The DNAinfo archives brought to you by WNYC.
Read the press release here.

Council Members Vow to Fight 'Non-Starter' New Jails in Their Neighborhoods

By  Jeff Mays and James Fanelli | March 31, 2016 5:36pm 

 Cells at Rikers Island Enhanced Supervision unit designed to reduce violence.
Cells at Rikers Island Enhanced Supervision unit designed to reduce violence.
View Full Caption
DNAinfo/Jeff Mays

NEW YORK CITY — The last time the city tried to open a jail on Staten Island in the late 1980s, it set off a war between borough officials and City Hall.

A new battle could be brewing after City Council members responded strongly to DNAinfo New York's exclusive report Thursday that City Hall has identified possible locations on Staten Island and in College Point, among other neighborhoods, to build new jails in an effort to close Rikers Island.

"Any correctional facility in my district or on Staten Island is a non-starter for me," said Councilman Steven Matteo, who represents Staten Island and is the Council's minority leader.

Councilman Joseph Borelli, who represents Rossville, where the city examined the idea of jail site on a tract of land owned by the Department of Correction along the Arthur Kill, is also against the idea.

"Nobody wants to have a revolving door of perpetrators in their community," Borelli said. "There's no question that would have a chilling effect on any neighborhood."

After DNAinfo's story ran, Mayor Bill de Blasio's spokeswoman Monica Klein said the city's priority is to create "a culture of safety in our jails" starting immediately.

"While the City continues to examine whether Rikers Island’s closure is feasible, our focus today remains on reform of the correctional system that will make our jails safer now, and into the future — whether at Rikers or elsewhere," she said.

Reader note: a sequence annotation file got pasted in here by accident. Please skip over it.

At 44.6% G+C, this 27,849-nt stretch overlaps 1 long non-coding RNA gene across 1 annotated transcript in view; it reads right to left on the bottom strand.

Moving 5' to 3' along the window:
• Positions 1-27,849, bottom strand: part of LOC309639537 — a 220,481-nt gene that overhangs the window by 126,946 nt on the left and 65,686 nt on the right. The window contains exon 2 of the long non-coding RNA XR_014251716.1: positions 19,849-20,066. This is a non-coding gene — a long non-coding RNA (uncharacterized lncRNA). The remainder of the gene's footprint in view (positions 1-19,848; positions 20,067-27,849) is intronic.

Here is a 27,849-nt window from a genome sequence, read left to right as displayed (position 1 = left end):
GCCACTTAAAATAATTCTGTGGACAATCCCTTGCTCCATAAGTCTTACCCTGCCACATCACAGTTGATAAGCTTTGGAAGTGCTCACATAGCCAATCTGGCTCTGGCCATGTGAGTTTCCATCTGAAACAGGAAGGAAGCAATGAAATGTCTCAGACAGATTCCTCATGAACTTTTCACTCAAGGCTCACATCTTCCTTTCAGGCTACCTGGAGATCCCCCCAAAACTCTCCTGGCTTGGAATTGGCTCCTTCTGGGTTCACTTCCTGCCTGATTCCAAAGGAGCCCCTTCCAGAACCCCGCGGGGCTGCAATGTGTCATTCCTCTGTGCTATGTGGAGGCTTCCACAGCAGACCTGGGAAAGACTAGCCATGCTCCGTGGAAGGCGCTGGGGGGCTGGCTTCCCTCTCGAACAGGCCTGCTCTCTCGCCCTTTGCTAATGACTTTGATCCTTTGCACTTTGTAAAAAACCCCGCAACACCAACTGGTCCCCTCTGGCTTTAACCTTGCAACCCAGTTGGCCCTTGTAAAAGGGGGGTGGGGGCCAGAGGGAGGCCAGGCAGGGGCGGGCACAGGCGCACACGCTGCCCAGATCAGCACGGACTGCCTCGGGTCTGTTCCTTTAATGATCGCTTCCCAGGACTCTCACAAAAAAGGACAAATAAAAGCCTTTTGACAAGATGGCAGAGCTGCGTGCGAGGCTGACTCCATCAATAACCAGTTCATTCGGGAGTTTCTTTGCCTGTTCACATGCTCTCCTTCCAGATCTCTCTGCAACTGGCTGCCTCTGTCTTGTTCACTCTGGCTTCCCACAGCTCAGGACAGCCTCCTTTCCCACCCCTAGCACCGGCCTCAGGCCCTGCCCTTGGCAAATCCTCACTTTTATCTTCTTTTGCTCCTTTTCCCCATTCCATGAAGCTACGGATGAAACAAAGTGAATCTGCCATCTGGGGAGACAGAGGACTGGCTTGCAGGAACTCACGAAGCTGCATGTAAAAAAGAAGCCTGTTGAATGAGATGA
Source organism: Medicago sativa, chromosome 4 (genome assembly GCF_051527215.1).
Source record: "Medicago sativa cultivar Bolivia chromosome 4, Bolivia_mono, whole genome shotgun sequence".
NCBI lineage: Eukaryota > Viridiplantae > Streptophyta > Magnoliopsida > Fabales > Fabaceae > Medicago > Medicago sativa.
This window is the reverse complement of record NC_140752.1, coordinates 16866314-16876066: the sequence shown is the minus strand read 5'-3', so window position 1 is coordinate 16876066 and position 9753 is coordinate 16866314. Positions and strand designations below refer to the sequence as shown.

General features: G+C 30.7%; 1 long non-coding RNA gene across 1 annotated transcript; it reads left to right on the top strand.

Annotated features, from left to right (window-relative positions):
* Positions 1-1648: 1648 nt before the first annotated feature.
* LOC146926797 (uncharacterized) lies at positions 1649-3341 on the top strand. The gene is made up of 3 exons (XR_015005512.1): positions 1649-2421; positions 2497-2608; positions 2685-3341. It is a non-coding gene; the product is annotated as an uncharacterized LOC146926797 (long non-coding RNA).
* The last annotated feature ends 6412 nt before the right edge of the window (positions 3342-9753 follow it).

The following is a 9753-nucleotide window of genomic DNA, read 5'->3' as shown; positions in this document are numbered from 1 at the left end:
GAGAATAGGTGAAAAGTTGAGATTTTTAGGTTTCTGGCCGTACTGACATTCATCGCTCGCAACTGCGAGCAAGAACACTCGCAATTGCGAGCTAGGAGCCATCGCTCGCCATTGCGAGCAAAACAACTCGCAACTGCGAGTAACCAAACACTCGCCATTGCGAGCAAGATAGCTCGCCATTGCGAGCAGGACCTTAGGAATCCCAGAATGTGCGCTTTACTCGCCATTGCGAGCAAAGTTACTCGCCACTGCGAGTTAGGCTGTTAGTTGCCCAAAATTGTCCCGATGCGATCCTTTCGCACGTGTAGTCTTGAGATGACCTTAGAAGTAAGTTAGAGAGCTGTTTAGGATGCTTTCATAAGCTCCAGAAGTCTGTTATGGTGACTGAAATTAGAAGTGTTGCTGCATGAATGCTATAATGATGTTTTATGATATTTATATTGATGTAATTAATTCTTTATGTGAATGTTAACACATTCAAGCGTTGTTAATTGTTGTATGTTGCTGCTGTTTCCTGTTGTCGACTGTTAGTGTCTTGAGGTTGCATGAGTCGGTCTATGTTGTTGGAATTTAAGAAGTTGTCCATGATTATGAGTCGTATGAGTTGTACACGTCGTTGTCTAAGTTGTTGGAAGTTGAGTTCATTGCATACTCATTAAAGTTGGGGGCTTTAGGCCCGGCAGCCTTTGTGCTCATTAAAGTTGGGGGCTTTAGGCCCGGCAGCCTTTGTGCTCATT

Another mayor, Ed Koch, took heat in 1987 when he and Staten Island Borough President Ralph Lamberti made a deal in which the city would build a jail for 1,000 inmates at the Rossville site in exchange for not building four homeless shelters in the borough.

But then-Rep. Guy Molinari sued the city over the proposed jail. He also defeated Lamberti in 1989, winning the borough presidency riding a wave of opposition to the jail.

The Koch-Lamberti deal later fell apart during David Dinkins’ term as mayor.  

Staten Island isn't the only neighborhood that would fight a new jail.

"Any attempt by the city to target College Point for a proposed jail site will be met by fierce and complete opposition," said Councilman Paul Vallone, who represents the area. "The days of broken promises and dumping grounds are over for College Point."

The city is looking at land next to the newly opened Police Academy in the Queens neighborhood as a possible location for a jail.

Criminal justice advocates have called for shutting down Rikers Island because of the conditions there, including the level of violence between inmates, documented abuse of prisoners by the guards and substandard facilities and healthcare that has lead to multiple deaths.

Last year, the city reported that more than 1,500 people had been on the island more than a year without being convicted of a crime and another 400 had been there two years without being convicted.

"Many New Yorkers do not realize that we already have jails in our communities," said Janos Marton, director of policy and campaigns for advocacy group JustLeadershipUSA. "We strongly believe that when new detention facilities are built, the community should be involved in what these facilities look like and how they relate to the neighborhood. Detention facilities should be a part of the city's communities, not isolated from them like Rikers Island."